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Hand Washing Rates Too Low Among Hospital Patients, May Spur Hospital-Acquired Infections

hand washing
The easiest way to reduce infections in hospitals is through hand washing, and that includes patients, too. Mike Mozart, CC BY 2.0

Despite ample opportunities to reach for hand sanitizer or rinse their hands with soap and water, a new study finds too few hospital patients commit themselves to regular hand washing.

Clean hands, many experts agree, are the first line of defense against hospital-acquired infections (HAIs). Without consistent washing, patients risk exposing themselves to dangerous bacteria that lurk on medical equipment and float between hospital staff and fellow patients. These bacteria can then enter patients’ blood stream and cause infections.

Dr. Jocelyn Srigley, assistant professor at McMaster University in the Division of Infectious Diseases, recently led a team of scientists that found patients wash their hands roughly 30 percent of the time in the bathroom, 40 percent of the time during meals, and only three percent of the time when using their unit’s kitchen. And upon entering and leaving their rooms — critical moments when bacteria can either creep in from the hospital or diffuse into it — hand washing rates fell at a disappointing three and seven percent, respectively.

“We can't expect patients to know when to wash their hands if we don't inform them, so it's not surprising that they wash their hands infrequently,” Srigley said in a statement. While hospitals tend to mandate that doctors, nurses, and other staff wash or sanitize their hands when changing rooms, Srigley points out that patients weren’t given this piece of advice.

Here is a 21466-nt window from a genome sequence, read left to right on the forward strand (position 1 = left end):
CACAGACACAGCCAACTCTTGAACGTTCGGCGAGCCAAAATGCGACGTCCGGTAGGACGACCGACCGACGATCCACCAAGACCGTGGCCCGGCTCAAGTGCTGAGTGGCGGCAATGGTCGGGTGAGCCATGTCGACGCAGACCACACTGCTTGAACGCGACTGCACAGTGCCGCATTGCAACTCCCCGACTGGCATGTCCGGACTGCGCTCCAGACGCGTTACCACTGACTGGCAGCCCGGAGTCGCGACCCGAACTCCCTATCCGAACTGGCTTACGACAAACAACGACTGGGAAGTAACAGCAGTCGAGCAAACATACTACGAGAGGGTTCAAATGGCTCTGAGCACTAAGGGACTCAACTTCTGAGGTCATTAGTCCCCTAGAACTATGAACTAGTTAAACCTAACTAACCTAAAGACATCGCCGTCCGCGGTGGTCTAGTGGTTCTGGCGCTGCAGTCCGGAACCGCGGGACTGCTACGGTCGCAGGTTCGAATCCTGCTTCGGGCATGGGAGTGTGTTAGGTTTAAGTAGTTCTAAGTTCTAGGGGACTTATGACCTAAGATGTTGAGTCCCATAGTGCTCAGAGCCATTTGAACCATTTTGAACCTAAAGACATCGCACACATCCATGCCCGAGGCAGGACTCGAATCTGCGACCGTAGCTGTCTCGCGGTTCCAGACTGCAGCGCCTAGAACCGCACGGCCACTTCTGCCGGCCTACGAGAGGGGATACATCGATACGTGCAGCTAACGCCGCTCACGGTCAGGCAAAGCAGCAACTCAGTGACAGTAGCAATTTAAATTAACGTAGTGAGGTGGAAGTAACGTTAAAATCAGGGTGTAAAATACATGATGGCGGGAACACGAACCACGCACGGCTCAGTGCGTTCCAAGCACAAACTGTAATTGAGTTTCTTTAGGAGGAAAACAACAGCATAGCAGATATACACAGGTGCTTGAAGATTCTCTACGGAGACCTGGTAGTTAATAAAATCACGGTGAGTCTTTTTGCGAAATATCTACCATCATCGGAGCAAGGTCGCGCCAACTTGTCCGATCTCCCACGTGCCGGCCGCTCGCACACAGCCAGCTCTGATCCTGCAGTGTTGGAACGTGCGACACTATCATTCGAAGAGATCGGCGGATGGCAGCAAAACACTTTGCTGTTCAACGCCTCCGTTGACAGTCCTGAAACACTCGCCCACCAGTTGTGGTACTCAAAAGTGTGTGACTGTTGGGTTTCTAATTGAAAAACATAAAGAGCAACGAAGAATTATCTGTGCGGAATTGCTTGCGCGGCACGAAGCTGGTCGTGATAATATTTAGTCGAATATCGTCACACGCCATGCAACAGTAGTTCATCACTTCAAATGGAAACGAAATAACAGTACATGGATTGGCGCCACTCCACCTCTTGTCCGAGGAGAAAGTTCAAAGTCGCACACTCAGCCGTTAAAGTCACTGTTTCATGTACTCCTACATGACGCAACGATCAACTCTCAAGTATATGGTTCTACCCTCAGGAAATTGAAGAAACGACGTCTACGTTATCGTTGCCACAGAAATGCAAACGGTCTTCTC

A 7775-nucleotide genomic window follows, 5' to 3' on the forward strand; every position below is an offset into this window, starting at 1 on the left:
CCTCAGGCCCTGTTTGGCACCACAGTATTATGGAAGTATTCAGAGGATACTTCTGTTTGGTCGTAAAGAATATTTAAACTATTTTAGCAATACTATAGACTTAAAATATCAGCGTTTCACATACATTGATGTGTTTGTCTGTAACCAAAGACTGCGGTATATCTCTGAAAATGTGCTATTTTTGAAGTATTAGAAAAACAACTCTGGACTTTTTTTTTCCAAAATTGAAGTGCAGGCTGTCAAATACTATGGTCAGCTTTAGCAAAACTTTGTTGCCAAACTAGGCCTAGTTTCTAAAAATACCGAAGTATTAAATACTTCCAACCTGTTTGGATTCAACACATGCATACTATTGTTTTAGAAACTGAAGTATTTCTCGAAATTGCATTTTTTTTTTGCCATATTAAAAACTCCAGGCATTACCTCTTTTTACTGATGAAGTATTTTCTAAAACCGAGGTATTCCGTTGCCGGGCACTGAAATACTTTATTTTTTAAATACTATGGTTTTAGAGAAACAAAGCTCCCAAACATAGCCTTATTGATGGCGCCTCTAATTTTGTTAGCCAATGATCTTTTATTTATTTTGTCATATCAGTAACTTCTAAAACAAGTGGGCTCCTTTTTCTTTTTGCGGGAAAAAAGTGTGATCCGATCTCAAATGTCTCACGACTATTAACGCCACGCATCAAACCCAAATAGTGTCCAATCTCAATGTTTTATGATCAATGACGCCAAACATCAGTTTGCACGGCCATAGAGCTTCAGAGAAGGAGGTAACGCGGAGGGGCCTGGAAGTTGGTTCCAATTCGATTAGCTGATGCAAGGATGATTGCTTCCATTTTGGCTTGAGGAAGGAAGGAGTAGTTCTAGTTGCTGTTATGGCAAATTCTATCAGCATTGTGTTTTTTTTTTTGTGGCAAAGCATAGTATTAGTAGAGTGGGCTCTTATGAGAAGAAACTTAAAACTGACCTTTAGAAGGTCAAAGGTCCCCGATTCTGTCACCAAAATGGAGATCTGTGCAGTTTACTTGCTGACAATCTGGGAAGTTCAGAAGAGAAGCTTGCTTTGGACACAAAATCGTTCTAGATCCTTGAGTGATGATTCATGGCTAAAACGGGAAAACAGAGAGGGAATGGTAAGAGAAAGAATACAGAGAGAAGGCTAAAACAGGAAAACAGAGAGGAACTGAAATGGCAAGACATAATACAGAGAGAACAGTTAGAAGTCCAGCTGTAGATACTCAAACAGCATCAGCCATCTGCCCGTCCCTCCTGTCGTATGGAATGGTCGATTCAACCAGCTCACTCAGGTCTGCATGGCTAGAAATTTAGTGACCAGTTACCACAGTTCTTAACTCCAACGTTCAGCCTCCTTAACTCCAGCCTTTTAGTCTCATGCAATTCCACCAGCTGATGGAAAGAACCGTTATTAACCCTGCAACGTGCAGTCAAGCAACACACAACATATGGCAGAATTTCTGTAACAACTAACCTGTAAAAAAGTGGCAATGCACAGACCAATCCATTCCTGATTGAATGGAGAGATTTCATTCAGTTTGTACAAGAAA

This shortcoming is worrisome, but it’s also fixable. The best way to prevent HAIs is to ensure bacteria die before they reach a human host, and hand washing currently stands as the easiest method to do so. In 2011, 722,000 cases of infection and 75,000 related deaths were recorded. Avoiding those populations means patients must look out for themselves.

Hand washing may be the first line of defense, but it isn’t the only one. Doctors play an important role, too — from keeping their lab coats nice and tidy to realizing the stethoscopes hanging around their necks may be dirtier than their own hands, as one recent study found. Building on this awareness, patients should feel empowered to ask their doctors if they’ve washed their hands recently or cleaned their equipment.

Dr. William Schaffner, an infectious disease specialist at Vanderbilt University, says the doctor-patient relationship needs to be one of openness. Personal health isn’t a resource patients can afford to leave entirely up to doctors, Schaffner argues. Doctors may have more framed diplomas on their walls, but they’re still fallible creatures. “It is a perfectly reasonable thing to inquire about,” he said.

Source: Srigley J, Furness C, Gardam M. Measurement of Patient Hand Hygiene in Multiorgan Transplant Units Using a Novel Technology: An Observational Study. Infection Control and Hospital Epidemiology. 2014.

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